Tips On Securing All Electronic And Online Profiles During Divorce
A recent USA Today article provided tips that people who are in the process of separation or divorce should adhere to immediately regarding making private their online accounts as well as electronic devices. The disruption of preparing for or going through a divorce can make many things take a back seat, as such it’s important to remember to make time for precautionary measures as it relates to protecting one’s electronic privacy. The following are some tips to protecting your privacy.Change Email And Social Media Passwords, but DO NOT delete accounts.
If you are considering divorce the first action you should take as it relates to securing your online identity is to change all of your passwords. A February 2014 Pew Study found that sixty-seven percent of internet users in a marriage have shared the password to one or more of their online accounts with their spouse while twenty-seven percent of internet users in a marriage have an email account that he or she has shared with his or her partner. Older adults and those who have been in their relationship for longer than ten years are especially likely to share an email account.
Though sharing e-mail and social media passwords with your spouse can be perceived as a sign of trust within your marriage, continuing to allow access to important information to someone with whom you’re embroiled in litigation is asking for trouble. While your spouse may never choose to access your private information, simply changing your password can ensure there is no prospect of having valuable personal information hijacked by an angry, estranged spouse. However, do NOT delete email accounts, Facebook accounts, or other social media accounts including dating site accounts you have signed up for. All of that information is or can be evidence in a divorce or custody case so if you start to delete things then you are deleting evidence which can get you in a lot of trouble legally.Secure Your Smartphones And Tablets
According to a January Pew Study, a majority of Americans now use some model of smartphone for telephony as well as e-mail and social media, and the number of smartphone users continues to grow. Forty-two percent of all American adults own tablet which also has vast troves of valuable personal information for which your spouse can access. If you and your spouse still reside in the same home, it is incredibly easy for him or her to access not only your text messages, but also your emails, social media profiles, and bank accounts. Taking the time to secure such personal electronic devices with a new password alleviates the threat of your personal information being accessed.Discontinue Use of Shared Services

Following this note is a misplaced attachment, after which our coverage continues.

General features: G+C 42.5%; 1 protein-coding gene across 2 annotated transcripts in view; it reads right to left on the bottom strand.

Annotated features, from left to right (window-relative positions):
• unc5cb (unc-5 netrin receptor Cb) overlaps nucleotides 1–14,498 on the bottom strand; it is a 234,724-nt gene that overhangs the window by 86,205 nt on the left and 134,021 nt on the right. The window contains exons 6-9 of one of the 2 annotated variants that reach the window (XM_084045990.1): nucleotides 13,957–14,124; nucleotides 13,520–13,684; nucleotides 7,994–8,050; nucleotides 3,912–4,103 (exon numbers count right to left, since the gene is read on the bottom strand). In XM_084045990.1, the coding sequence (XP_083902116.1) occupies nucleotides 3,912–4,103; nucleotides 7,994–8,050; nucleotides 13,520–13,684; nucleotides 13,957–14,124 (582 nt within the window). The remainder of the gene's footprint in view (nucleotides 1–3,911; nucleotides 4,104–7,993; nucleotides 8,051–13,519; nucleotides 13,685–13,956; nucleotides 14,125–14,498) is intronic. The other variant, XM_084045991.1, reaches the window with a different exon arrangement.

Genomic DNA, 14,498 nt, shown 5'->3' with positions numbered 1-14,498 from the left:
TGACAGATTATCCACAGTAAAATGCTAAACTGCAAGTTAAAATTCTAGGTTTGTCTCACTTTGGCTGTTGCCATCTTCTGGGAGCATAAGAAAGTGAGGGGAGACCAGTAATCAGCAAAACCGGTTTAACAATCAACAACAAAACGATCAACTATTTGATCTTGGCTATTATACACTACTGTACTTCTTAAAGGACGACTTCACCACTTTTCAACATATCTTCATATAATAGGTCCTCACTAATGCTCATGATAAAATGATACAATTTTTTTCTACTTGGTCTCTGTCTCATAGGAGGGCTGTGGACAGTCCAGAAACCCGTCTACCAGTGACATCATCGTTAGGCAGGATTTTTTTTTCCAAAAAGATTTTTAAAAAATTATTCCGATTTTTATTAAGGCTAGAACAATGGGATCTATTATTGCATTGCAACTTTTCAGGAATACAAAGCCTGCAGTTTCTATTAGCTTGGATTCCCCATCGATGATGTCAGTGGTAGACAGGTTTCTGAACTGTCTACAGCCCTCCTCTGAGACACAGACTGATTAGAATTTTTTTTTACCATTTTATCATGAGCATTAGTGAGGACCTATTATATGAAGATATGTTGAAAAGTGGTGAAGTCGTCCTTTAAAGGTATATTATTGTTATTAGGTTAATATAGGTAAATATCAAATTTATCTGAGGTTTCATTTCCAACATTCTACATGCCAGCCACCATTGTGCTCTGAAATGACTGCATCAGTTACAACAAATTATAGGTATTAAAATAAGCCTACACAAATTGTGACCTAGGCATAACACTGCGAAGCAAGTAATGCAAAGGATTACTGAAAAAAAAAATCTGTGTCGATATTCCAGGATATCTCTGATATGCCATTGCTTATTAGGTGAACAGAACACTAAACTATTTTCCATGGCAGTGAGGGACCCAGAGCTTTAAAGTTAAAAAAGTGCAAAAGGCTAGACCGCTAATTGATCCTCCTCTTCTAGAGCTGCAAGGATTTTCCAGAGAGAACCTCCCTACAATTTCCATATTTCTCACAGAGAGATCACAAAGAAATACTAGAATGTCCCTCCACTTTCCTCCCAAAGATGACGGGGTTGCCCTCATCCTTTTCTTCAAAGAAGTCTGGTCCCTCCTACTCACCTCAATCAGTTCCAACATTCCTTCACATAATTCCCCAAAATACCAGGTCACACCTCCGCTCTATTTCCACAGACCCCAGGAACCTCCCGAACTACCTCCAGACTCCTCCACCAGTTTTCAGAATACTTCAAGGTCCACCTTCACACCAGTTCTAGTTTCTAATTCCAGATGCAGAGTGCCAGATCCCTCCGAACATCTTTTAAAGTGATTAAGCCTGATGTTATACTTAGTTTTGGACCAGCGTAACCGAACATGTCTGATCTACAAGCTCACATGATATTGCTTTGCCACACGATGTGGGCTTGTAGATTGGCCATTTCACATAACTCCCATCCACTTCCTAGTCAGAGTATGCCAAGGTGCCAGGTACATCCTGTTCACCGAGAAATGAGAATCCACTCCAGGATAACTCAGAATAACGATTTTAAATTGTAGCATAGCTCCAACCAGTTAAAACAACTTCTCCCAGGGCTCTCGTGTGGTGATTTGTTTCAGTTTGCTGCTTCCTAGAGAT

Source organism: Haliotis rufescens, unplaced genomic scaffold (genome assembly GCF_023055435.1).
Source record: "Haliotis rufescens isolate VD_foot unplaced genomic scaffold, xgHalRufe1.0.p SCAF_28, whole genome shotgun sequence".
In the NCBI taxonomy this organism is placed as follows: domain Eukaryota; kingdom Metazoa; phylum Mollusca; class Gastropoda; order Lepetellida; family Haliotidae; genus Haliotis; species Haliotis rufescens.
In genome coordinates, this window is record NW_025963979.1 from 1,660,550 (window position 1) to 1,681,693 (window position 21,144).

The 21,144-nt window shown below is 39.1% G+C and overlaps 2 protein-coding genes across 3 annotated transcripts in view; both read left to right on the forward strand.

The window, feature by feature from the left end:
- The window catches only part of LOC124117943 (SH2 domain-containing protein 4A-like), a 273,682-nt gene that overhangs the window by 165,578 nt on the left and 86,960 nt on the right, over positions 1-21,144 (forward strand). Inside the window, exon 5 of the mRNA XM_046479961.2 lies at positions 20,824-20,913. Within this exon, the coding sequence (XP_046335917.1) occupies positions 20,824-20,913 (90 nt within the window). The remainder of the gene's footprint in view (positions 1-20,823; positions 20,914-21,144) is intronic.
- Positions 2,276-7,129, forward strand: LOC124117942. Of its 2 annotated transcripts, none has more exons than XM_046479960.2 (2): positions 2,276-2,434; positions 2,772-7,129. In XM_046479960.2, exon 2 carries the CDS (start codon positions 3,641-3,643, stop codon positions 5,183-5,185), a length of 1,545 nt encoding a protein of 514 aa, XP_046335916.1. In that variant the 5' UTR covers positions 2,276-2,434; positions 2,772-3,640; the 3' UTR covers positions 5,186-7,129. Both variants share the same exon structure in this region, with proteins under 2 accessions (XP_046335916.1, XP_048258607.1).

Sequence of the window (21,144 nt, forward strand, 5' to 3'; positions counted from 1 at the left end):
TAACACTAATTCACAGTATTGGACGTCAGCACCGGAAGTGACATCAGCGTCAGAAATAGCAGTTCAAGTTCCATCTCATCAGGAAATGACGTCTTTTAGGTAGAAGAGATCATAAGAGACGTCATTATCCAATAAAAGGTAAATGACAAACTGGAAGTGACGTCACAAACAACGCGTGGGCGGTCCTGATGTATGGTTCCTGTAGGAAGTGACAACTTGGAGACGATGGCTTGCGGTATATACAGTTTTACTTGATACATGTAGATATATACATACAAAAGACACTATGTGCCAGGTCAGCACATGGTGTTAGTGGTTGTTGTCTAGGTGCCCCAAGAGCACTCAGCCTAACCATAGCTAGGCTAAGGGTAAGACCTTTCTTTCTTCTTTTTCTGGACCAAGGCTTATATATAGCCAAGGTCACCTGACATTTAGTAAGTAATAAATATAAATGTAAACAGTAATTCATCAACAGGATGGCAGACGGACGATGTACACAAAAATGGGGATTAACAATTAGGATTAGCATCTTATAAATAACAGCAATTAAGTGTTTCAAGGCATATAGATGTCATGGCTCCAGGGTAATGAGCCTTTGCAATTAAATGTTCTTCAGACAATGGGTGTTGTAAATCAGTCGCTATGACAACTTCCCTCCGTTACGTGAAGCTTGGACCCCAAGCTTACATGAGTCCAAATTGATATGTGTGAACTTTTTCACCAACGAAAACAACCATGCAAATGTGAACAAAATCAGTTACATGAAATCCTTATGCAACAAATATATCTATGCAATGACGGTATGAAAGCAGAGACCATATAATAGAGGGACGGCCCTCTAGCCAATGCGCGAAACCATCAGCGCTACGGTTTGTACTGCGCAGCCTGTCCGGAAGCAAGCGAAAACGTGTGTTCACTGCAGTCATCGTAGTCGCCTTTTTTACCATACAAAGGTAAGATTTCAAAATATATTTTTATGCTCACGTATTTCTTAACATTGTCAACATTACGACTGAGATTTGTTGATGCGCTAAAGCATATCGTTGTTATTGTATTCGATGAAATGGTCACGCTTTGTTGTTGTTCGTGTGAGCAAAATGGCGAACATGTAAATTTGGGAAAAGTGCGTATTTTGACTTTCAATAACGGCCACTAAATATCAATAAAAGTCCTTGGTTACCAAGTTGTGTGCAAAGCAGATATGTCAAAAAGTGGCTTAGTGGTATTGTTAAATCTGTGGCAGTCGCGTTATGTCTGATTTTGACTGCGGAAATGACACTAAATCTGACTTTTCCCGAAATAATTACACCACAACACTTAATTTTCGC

Although a temporary court order may be imposed requiring each spouse to maintain the status quo on shared bank accounts from the time the divorce is filed until a final divorce settlement agreement, there is rarely any reason why one party cannot stop using shared services. Most married couples share access to services like Netflix, eBay, Amazon, or iTunes which may appear to be simple entertainment services, but these services can also contain valuable private data.
For example, a shared Apple ID which is used to log into your shared iTunes account gives your spouse access to your iCloud account, which can allow them to see your photos, contacts, emails, and even your physical location. Entertainment services like Netflix, eBay and Amazon allow for monitoring of purchases and also contains bank account information that you should protect. It is wise to conduct an inventory of all services you and your spouse share so that you know which accounts possibly can be canceled and reestablished in your own name with a new password. However, again do NOT delete or cancel ANY of these accounts until you have discussed the individual facts of your case with your lawyer but until then discontinue use of these shared accounts.
If you are in the process of separation and considering divorce, it’s imperative you employ a sound strategy that protects your privacy. It’s also important you seek the services of an experienced family law attorney who can guide you through the entire divorce process. Contact attorney Jim Widrig or any of the attorneys at Widrig Law PLLC to schedule a free consultation. Our phone number is 615-417-7800